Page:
CAPS Community Kitchen helps those in need

Published 10:00 am Friday, May 24, 2024

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The Correlation Against Poverty in Suffolk (CAPS) is continuing to help Suffolk residents with food insecurities with their CAPS Community Kitchen.

The weekly Friday night dinner has seen success since its start back on Nov. 29 last year, providing food to those in need and will continue to serve from 5 to 7 p.m. on Fridays, with its final night set for Friday, May 31. The program serves at three locations: Main Street United Methodist Church at 202 N. Main St., First Baptist Main Street at 237 N. Main St., and Suffolk Masonic Lodge #30 at 247 N. Main St. Along with seeing support from various churches, including Liberty Springs Church, Oakland Christian Church and CAPS Community Kitchen Coordinator Karla Sanchez, Service Administrator Jan Pruden and CAPS Intern Jayda Pierce each had a chance to discuss the program for those unaware. Sanchez says guests who haven’t yet attended can expect a good meal, fellowship and a safe place.

“We’re open to everybody in the community, not only the homeless, but anybody that feels the need for a meal and some companionship and some friendship,” Sanchez says. “Also, the churches that provide the meals or anybody in the community that would like to provide a meal is more than welcome to contact us and come and serve.”

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Sanchez talked about bringing the project together. Despite the “slow start” with the first day having three guests, the kitchen has now served up to 36 guests thanks to Sanchez’s work in getting the word out.

“I beat the street!” Sanchez said. “I got my little flyers and we went up and down Washington and the conspicuous spots where we know they gather and I introduced myself and invited them over and little by little, the group kept growing…”

Sanchez says that the kitchen makes enough for people to have seconds or thirds and take food home. The community kitchen also provides breakfast and a bagged lunch for the next day.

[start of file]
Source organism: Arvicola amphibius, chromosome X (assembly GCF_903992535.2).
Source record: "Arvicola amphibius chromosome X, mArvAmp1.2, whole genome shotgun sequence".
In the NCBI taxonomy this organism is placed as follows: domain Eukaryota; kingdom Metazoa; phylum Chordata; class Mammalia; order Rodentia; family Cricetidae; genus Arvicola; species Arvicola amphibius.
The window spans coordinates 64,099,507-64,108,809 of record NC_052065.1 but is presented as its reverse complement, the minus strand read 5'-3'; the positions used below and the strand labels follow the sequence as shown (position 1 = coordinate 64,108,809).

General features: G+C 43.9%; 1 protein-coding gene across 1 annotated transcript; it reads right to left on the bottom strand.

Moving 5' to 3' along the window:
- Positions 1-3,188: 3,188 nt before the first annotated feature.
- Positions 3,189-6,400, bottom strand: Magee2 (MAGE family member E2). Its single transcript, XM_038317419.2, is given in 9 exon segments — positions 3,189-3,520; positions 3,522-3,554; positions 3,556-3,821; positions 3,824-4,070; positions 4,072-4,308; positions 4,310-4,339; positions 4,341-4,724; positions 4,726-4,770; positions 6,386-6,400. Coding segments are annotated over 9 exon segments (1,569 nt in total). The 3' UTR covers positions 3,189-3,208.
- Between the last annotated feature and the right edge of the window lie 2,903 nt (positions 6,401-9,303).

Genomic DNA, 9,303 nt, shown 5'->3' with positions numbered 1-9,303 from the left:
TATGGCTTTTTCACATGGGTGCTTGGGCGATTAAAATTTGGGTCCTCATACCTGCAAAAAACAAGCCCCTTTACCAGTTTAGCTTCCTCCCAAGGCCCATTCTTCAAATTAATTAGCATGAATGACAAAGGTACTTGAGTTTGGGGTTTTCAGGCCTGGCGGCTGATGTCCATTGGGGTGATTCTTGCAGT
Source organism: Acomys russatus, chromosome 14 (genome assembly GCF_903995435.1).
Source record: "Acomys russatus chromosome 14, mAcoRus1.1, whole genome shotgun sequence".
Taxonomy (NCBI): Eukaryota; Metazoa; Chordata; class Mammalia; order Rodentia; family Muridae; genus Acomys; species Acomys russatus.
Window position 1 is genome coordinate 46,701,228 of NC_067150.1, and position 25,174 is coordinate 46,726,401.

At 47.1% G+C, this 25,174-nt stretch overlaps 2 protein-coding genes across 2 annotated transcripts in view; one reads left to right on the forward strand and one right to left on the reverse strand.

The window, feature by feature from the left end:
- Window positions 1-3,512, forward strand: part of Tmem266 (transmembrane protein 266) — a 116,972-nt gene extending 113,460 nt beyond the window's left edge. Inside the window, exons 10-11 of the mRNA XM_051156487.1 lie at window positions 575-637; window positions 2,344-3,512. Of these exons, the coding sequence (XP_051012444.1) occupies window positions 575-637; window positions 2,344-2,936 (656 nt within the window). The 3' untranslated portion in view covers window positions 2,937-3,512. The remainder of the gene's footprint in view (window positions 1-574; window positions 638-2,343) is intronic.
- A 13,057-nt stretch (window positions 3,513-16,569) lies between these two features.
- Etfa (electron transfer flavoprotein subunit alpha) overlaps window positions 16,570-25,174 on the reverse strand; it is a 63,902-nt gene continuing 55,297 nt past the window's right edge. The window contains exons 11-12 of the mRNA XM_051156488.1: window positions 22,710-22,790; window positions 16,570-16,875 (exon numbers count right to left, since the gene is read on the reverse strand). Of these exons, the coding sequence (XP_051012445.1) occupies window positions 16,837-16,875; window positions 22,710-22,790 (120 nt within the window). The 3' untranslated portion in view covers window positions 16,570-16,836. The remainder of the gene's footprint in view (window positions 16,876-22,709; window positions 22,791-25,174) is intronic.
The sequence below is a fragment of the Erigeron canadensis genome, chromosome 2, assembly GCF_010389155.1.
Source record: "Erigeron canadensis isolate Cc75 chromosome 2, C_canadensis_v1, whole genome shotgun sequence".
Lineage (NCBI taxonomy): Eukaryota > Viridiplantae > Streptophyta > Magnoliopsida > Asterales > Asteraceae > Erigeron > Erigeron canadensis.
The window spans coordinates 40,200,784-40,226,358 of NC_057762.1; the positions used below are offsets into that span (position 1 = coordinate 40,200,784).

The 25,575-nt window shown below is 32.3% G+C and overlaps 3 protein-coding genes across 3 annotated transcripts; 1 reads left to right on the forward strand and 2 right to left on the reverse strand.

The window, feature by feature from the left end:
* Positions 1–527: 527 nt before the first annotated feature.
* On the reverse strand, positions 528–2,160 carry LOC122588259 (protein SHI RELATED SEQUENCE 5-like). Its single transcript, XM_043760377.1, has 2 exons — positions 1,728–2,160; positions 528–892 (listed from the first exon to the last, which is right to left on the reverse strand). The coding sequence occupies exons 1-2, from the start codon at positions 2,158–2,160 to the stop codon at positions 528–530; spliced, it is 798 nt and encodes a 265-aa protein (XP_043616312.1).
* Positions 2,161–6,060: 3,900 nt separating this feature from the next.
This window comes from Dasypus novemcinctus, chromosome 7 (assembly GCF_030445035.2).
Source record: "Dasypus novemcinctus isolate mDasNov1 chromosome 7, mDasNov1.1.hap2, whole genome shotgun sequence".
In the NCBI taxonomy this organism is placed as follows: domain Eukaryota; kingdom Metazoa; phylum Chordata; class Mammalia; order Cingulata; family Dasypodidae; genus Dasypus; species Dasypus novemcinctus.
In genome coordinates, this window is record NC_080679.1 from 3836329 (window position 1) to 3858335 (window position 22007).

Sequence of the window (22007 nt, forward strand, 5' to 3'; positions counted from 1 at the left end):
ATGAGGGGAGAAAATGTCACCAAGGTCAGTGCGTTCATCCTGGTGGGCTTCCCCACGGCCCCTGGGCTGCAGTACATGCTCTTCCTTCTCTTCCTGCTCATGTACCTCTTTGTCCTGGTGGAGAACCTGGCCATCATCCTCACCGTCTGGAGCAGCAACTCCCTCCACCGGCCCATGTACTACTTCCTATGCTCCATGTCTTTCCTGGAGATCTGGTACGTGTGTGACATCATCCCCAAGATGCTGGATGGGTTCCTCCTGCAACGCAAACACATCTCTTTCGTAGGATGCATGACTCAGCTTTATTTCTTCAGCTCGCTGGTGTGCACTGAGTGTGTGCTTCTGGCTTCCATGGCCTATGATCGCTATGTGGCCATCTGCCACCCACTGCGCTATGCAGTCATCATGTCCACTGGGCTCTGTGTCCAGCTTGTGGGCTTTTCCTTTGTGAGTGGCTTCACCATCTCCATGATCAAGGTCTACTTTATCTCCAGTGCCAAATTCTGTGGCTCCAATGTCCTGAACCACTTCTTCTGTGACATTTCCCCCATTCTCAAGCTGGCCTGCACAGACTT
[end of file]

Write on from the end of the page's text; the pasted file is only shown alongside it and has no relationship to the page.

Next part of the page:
“So something that started a little slow has grown to be just a beautiful community,” she said.

Pierce says working with the kitchen gives a different perspective on the guests’ lives.

“Being able to sit down and have a conversation with them, [not just] how life was for them that week, but their past life. Like, what did they used to do, what college they went to or what do they want to do in the future,” she said. “It was just learning how to talk with people that you’ve not known before, but learning how to fellowship with each other. It was really fun, I love talking to people, so it was really interesting.”

Sanchez shared a story about a homeless kitchen guest with her son.

“In the coldest days of December, she had been sleeping outside in a dumpster…and different places for weeks and came to find out that she had been homeless since July. We picked her up and put her in a hotel and then after that, we contacted ForKids and were able to get her some assistance through ForKids and the School Board, and now she was placed in a home,” she said.

Detailing that the guest is now starting a job and attending workforce training, Sanchez calls the moment a “beautiful, successful story.” Likewise, she expressed that while CAPS will not continue the kitchen during the summer, she hopes that local churches will find a way to continue with the kitchen.

On upcoming CAPS events, Pruden detailed a CAPS lunch and learn hosted by Suffolk Workforce Development and a Barbecue Fundraiser in September. Pruden also expressed that people can continue to support CAPS in helping the Suffolk community.

“What we would say to people both who are clients and also people who know that there is need. Of course we are a nonprofit, so we always need funding of any type,” Pruden said.